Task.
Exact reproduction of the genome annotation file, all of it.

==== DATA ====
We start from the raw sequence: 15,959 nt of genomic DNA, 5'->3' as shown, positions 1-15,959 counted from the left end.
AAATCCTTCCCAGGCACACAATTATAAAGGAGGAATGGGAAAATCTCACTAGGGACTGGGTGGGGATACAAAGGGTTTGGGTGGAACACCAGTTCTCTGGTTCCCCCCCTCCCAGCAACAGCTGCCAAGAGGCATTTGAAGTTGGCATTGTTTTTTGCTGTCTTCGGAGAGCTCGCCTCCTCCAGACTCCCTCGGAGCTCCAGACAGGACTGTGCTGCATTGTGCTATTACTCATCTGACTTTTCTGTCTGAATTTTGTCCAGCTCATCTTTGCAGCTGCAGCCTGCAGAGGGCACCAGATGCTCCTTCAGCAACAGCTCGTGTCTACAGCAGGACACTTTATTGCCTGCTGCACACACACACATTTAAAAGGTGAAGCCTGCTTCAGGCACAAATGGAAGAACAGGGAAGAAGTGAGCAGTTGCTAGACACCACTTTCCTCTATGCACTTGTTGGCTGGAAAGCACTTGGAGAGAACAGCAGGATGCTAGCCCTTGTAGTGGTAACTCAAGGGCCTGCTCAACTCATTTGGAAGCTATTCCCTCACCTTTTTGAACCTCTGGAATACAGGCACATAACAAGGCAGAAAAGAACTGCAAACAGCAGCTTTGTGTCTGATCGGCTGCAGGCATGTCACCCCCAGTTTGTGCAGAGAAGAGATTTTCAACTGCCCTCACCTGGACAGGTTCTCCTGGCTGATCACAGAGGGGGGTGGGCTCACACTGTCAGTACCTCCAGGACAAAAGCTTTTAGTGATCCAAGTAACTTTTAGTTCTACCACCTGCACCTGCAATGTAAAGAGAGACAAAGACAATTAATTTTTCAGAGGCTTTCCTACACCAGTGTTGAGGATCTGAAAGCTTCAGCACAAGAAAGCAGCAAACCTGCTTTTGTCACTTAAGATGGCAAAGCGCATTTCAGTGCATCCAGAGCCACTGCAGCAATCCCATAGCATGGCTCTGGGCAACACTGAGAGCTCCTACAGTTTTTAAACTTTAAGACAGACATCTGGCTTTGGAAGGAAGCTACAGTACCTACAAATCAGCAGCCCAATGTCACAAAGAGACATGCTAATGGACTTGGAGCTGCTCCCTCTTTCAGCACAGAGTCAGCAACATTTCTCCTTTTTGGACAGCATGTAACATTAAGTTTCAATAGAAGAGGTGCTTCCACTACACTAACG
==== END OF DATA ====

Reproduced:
We start from the raw sequence: 15,959 nt of genomic DNA, 5'->3' as shown, positions 1-15,959 counted from the left end.
AAATCCTTCCCAGGCACACAATTATAAAGGAGGAATGGGAAAATCTCACTAGGGACTGGGTGGGGATACAAAGGGTTTGGGTGGAACACCAGTTCTCTGGTTCCCCCCCTCCCAGCAACAGCTGCCAAGAGGCATTTGAAGTTGGCATTGTTTTTTGCTGTCTTCGGAGAGCTCGCCTCCTCCAGACTCCCTCGGAGCTCCAGACAGGACTGTGCTGCATTGTGCTATTACTCATCTGACTTTTCTGTCTGAATTTTGTCCAGCTCATCTTTGCAGCTGCAGCCTGCAGAGGGCACCAGATGCTCCTTCAGCAACAGCTCGTGTCTACAGCAGGACACTTTATTGCCTGCTGCACACACACACATTTAAAAGGTGAAGCCTGCTTCAGGCACAAATGGAAGAACAGGGAAGAAGTGAGCAGTTGCTAGACACCACTTTCCTCTATGCACTTGTTGGCTGGAAAGCACTTGGAGAGAACAGCAGGATGCTAGCCCTTGTAGTGGTAACTCAAGGGCCTGCTCAACTCATTTGGAAGCTATTCCCTCACCTTTTTGAACCTCTGGAATACAGGCACATAACAAGGCAGAAAAGAACTGCAAACAGCAGCTTTGTGTCTGATCGGCTGCAGGCATGTCACCCCCAGTTTGTGCAGAGAAGAGATTTTCAACTGCCCTCACCTGGACAGGTTCTCCTGGCTGATCACAGAGGGGGGTGGGCTCACACTGTCAGTACCTCCAGGACAAAAGCTTTTAGTGATCCAAGTAACTTTTAGTTCTACCACCTGCACCTGCAATGTAAAGAGAGACAAAGACAATTAATTTTTCAGAGGCTTTCCTACACCAGTGTTGAGGATCTGAAAGCTTCAGCACAAGAAAGCAGCAAACCTGCTTTTGTCACTTAAGATGGCAAAGCGCATTTCAGTGCATCCAGAGCCACTGCAGCAATCCCATAGCATGGCTCTGGGCAACACTGAGAGCTCCTACAGTTTTTAAACTTTAAGACAGACATCTGGCTTTGGAAGGAAGCTACAGTACCTACAAATCAGCAGCCCAATGTCACAAAGAGACATGCTAATGGACTTGGAGCTGCTCCCTCTTTCAGCACAGAGTCAGCAACATTTCTCCTTTTTGGACAGCATGTAACATTAAGTTTCAATAGAAGAGGTGCTTCCACTACACTAACG